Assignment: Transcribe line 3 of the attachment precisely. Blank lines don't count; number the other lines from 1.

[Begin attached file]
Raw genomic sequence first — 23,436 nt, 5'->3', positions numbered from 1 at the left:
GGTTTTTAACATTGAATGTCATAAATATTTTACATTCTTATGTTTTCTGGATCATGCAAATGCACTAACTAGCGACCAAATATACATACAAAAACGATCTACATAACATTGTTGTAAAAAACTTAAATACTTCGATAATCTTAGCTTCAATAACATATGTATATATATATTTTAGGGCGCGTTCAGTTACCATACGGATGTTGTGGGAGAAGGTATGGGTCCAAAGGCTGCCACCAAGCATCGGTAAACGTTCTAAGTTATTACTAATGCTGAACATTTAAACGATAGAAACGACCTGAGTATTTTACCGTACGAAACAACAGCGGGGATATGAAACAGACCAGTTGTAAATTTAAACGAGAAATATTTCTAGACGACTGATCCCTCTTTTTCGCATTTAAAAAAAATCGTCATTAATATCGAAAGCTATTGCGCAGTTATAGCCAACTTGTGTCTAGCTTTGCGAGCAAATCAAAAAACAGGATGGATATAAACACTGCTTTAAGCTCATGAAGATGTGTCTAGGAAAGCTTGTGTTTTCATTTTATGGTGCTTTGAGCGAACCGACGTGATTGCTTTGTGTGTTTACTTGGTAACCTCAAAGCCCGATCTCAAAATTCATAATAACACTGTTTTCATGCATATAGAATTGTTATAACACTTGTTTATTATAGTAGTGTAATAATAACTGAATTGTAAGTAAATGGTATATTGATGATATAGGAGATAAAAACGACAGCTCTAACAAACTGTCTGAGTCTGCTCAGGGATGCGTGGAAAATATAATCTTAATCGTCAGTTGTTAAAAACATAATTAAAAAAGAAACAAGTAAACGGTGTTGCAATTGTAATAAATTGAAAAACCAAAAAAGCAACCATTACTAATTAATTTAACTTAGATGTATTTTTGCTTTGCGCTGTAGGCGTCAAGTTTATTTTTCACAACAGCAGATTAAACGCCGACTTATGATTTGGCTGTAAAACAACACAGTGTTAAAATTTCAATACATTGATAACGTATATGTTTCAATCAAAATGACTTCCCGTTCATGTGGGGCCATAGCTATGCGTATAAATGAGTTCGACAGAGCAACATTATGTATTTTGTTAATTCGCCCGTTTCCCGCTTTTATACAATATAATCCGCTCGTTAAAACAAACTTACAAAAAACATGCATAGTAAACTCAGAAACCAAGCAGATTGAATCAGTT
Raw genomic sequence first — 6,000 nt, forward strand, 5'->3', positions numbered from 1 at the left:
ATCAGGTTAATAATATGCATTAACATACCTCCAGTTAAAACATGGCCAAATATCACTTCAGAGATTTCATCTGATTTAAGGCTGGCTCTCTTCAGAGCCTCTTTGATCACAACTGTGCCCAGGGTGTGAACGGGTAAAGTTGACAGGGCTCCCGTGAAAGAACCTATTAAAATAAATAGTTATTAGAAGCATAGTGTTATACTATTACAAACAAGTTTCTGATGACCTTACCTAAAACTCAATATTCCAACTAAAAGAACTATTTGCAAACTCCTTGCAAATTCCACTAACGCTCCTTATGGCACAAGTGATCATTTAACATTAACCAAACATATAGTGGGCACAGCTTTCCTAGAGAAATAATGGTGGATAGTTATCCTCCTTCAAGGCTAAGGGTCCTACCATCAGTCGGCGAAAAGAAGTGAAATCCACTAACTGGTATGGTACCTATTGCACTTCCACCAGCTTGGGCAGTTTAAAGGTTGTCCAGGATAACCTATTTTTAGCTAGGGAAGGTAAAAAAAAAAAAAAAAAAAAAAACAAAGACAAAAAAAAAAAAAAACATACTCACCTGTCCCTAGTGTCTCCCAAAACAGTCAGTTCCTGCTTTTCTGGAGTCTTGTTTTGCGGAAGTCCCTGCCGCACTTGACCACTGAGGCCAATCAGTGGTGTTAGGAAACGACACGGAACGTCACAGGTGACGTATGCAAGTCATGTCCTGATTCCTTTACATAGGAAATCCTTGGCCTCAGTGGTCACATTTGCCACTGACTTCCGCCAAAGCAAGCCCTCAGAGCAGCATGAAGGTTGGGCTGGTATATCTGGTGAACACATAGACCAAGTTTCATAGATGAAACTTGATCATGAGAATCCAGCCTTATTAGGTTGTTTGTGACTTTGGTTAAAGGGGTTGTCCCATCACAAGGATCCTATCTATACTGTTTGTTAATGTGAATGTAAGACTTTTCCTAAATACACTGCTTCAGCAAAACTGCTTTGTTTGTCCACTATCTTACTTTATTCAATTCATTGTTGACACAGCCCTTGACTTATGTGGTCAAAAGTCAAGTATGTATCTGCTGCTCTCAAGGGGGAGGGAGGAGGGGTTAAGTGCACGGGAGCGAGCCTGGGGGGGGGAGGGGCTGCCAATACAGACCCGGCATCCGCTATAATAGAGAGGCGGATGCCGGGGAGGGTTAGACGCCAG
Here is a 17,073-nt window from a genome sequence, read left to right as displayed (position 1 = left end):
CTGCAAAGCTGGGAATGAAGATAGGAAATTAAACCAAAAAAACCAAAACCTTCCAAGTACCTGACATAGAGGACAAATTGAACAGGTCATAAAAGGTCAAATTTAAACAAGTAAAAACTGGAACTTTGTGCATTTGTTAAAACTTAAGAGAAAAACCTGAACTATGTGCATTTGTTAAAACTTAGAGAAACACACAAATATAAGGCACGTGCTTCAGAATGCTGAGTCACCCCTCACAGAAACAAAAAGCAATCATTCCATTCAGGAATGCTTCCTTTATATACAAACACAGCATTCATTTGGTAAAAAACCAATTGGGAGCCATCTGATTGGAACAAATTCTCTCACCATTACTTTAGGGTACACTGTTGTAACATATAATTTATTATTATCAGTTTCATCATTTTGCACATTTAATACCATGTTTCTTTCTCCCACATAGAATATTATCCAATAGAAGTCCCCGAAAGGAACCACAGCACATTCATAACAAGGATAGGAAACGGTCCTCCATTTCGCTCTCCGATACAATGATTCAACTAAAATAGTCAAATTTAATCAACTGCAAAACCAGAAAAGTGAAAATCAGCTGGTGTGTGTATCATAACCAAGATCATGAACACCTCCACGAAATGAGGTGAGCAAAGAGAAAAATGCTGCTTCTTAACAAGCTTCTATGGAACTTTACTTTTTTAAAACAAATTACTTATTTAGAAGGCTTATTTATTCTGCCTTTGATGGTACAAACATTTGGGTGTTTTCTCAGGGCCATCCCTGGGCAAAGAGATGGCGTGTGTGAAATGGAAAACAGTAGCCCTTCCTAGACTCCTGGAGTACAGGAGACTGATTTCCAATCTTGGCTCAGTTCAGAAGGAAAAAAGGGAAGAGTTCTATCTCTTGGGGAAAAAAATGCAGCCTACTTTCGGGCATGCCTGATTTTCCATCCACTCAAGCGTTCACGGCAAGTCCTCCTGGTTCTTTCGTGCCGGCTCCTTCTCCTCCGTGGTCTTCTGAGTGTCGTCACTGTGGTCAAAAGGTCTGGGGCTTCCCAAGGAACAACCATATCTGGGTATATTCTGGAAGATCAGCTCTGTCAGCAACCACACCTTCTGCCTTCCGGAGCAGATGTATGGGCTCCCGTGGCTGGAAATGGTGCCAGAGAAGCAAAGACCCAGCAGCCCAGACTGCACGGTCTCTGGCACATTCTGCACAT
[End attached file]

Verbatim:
Raw genomic sequence first — 6,000 nt, forward strand, 5'->3', positions numbered from 1 at the left: